Follow the fundamentals …

The relatively recent gyrations of the stock market from all-time highs to many year lows and back again, and so on, have scared many into pulling their money out of the market … and, keeping it out.

This is a mistake …

Unless you have solid plans (and, expertise) in investing elsewhere, the stock market is a pretty good place to try and build up your warchest.

I would like to see you make major forays into businesses and/or real-estate, as these offer the best opportunity to make money that can be counted in the millions, but the stock market is a pretty good alternative.

And, certainly better than sticking your money in the bank!

The problem is that most people panic during a crash …

What they don’t realize is that crashes will occur around every 10 to 20 years, and recessionary downturns occur every 10 years – more or less – as well.

The question is: which one leads to the other? The answer is not always clear-cut. But, it doesn’t really matter.

You see the market always recovers.

Unless there’s a ‘fundamental change to life as we know it’ (such as the fall of the Roman Empire) the market comes back to life.

Here’s why:

The stock market wasn’t developed as a means to speculate on some random ticker prices, as it has become to many professional traders and certainly to most lay-investors (that’s you and me, bud).

It was developed as a means to share partial ownership (i.e. to raise capital for expansion, etc.) of real, live companies.

Real, live businesses make stuff, sell stuff, and (usually) make a profit in doing so. Their ability to make a profit is more closely related to market forces (i.e. customers, competition, etc.) than it is to economics.

And, their ability to make a profit has virtually zero correlation to stock market sentiment.

Yet here’s what occurs [hypothetical chart]:

The yellow line represents some hypothetical economic indicator (e.g. growth in GDP), and does its thing.

The blue line represents the stock price of a company we are tracking and it rises and falls as prices (both the prices its customers are willing to pay and prices its suppliers feel that they are able to charge) and labor costs and so on rise and fall.

Interestingly, company profits (hence earnings per share) are somewhat related to the economy, but not always obviously: in a down economy, a huge new contract with upfront payments could help to improve company profits; so could a new plant being completed (it was probably commissioned when the economy was looking good!).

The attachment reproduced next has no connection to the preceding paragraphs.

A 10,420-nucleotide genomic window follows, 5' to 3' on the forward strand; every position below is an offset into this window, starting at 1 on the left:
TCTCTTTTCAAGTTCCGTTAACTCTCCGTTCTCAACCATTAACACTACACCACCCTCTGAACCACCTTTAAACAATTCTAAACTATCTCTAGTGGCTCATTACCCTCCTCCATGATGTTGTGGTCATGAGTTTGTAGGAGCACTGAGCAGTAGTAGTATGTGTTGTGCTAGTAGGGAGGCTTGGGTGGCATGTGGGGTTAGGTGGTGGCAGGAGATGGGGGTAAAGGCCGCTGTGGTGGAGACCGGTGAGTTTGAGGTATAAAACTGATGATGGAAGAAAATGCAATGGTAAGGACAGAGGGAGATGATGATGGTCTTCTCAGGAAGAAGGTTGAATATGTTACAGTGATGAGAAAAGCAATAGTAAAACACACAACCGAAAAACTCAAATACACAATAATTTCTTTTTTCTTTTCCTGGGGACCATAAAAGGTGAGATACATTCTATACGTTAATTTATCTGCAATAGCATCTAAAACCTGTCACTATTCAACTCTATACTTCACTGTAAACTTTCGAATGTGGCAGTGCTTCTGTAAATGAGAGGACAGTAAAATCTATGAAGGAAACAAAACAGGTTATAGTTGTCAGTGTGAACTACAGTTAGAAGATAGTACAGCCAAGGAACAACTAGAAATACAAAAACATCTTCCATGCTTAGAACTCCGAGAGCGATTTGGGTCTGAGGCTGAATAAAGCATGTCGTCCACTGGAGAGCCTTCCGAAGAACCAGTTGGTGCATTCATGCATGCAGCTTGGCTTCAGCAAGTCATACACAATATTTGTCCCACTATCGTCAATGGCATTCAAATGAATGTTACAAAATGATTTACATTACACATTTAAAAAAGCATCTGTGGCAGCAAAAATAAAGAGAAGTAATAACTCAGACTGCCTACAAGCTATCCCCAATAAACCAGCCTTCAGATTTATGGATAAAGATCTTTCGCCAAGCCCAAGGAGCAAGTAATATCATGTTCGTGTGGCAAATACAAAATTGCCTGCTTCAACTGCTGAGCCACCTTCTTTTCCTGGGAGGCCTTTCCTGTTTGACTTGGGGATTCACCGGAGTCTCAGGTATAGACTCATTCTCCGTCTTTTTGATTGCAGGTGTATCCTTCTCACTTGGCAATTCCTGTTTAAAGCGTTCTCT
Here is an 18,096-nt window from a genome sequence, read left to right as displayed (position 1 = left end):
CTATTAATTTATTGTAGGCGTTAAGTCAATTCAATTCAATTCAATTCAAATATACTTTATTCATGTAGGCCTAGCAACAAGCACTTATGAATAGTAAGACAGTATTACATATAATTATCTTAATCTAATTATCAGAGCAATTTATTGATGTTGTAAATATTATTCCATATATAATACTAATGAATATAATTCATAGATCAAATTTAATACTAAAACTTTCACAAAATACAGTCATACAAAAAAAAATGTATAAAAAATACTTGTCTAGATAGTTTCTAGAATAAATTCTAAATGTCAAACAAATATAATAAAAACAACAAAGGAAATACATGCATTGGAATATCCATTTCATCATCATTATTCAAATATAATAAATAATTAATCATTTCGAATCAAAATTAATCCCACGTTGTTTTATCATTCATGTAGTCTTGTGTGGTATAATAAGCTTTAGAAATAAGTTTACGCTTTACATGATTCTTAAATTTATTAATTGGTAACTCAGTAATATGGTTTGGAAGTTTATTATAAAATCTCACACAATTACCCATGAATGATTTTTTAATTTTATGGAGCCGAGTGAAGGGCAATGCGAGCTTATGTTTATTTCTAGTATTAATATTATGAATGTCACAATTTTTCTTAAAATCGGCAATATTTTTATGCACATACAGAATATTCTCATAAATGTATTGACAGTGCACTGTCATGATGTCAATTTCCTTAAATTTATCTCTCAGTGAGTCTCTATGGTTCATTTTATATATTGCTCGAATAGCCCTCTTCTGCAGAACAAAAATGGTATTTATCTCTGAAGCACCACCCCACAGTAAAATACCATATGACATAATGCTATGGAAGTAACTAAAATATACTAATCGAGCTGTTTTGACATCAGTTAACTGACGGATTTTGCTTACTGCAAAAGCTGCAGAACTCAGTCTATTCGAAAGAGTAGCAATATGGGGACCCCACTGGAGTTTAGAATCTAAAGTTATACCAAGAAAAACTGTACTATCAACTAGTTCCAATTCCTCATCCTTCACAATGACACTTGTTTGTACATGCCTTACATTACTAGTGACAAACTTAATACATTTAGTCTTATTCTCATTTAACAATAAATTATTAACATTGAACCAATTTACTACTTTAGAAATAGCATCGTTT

However, the red line – which represents the share price of our company – reflects market sentiment: there’s a rumor going around that the ceo is about to be indicted on a racketeering charge, so it goes south very sharply. The ceo, of course, steps aside pending the investigation and in a week or two, there will be an announcement that no charges were made.

Notice that the company still commissions its plant and production goes up; some customers hold off on new purchases because of the rumors (catching up after the ceo steps aside amidst the rumors, and certainly after the charges are eventually dropped) but most contracts were signed weeks/months ago and business generally improves.

The share price, of course, will rebound making some traders very rich.

So, here’s the crux: if you’re a stock trader, you will live by these market sentiment issues; they will misprice the market and/or individual stock prices over and over again and you will make or lose a fortune depending on how well you read things.

But, if you are a stock market investor, you will look to buy future company profits, not future market sentiment.

Investing in market sentiment is gambling, and you can see where that might lead.

But, investing in future company profits is a pretty good game, if you choose good, solid companies and simply close your eyes when the market plays its little games.

Just ask Warren Buffett 😉


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4 thoughts on “Follow the fundamentals …

  1. Good advice.

    One of the things I like about equities is the ease of investing in many businesees. While diversification is not the best strategy for wealth creation, that changes when the focus shifts to wealth preservation.

    Volatility is an investor’s best friend – it creates oportunities to make money as well as lose it.

  2. “One of the things I like about equities is the ease of investing in many businesses”

    @ TraineeInvestor – I agree … if you remove the word ‘many’ … as far as I’m concerned, (in wealth-building mode) diversification sucks 😉

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